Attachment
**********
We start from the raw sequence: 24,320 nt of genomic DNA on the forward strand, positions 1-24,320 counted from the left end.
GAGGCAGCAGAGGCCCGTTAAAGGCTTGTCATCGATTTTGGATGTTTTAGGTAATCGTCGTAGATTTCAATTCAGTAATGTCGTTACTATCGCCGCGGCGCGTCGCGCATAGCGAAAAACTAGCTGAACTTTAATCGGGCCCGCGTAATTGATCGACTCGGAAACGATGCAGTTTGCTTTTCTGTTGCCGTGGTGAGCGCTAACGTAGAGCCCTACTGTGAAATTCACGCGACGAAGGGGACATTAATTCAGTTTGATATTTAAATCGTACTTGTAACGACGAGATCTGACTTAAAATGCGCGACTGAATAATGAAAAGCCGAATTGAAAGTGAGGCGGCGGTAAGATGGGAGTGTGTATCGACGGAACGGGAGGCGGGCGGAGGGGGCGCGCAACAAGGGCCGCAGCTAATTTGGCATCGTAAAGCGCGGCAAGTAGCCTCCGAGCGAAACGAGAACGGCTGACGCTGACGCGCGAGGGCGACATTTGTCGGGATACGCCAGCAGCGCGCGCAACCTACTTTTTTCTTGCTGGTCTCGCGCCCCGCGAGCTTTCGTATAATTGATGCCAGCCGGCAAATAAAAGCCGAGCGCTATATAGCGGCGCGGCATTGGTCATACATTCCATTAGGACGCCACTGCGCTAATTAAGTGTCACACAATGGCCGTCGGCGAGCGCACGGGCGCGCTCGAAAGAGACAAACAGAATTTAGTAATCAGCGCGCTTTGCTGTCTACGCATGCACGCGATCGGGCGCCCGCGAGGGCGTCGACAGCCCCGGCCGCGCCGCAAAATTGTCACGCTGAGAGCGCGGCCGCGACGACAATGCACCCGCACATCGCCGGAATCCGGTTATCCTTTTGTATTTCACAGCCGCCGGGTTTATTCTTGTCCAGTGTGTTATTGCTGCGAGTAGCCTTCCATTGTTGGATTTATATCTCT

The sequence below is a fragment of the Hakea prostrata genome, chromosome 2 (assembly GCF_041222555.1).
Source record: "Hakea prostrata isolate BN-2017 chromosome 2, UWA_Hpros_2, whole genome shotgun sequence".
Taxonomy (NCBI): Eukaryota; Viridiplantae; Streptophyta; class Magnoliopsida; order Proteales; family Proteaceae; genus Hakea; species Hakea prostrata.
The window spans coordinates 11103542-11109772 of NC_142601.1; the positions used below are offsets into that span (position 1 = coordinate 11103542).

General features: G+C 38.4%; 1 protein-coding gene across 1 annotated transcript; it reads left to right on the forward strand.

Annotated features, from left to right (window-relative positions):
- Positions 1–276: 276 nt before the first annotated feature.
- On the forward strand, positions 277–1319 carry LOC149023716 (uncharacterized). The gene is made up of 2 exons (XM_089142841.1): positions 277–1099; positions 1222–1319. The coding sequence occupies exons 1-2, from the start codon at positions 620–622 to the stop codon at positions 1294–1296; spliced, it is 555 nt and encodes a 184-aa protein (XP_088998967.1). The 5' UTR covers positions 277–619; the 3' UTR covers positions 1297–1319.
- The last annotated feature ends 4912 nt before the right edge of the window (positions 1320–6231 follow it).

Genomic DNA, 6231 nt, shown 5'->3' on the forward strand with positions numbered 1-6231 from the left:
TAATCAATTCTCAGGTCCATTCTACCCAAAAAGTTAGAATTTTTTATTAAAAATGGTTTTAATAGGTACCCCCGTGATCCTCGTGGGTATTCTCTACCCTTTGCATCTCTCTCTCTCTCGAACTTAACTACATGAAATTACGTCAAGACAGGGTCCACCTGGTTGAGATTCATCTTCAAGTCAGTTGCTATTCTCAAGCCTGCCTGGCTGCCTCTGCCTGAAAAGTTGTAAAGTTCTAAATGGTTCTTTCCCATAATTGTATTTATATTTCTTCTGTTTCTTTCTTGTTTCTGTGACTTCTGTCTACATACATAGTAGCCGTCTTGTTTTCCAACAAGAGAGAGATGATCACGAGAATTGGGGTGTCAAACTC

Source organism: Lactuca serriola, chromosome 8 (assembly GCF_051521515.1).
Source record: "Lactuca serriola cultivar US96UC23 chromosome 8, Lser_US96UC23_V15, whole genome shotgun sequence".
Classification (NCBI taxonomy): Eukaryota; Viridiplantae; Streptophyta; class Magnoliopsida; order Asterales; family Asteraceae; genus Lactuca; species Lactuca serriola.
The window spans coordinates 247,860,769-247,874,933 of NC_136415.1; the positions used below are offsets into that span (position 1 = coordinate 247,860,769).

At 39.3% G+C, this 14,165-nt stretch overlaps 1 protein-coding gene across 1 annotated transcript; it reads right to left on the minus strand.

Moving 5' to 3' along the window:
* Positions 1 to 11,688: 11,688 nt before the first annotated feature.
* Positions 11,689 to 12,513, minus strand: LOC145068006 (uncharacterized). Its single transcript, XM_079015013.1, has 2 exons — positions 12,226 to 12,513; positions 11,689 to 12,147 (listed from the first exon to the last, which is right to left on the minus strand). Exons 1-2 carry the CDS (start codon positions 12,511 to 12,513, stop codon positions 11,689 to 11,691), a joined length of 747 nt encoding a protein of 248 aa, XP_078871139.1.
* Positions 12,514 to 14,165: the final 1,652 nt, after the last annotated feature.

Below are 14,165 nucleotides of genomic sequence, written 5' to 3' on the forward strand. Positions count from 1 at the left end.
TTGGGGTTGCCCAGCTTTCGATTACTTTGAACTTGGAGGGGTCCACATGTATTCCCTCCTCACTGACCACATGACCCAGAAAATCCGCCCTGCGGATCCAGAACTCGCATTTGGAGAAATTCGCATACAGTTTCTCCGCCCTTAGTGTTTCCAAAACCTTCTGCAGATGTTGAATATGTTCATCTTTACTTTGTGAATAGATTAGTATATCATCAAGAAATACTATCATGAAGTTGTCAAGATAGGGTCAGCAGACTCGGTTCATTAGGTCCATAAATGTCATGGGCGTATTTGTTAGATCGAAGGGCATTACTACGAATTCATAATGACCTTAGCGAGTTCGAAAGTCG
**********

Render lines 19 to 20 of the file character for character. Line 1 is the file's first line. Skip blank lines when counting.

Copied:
Moving 5' to 3' along the window:
* Positions 1 to 11,688: 11,688 nt before the first annotated feature.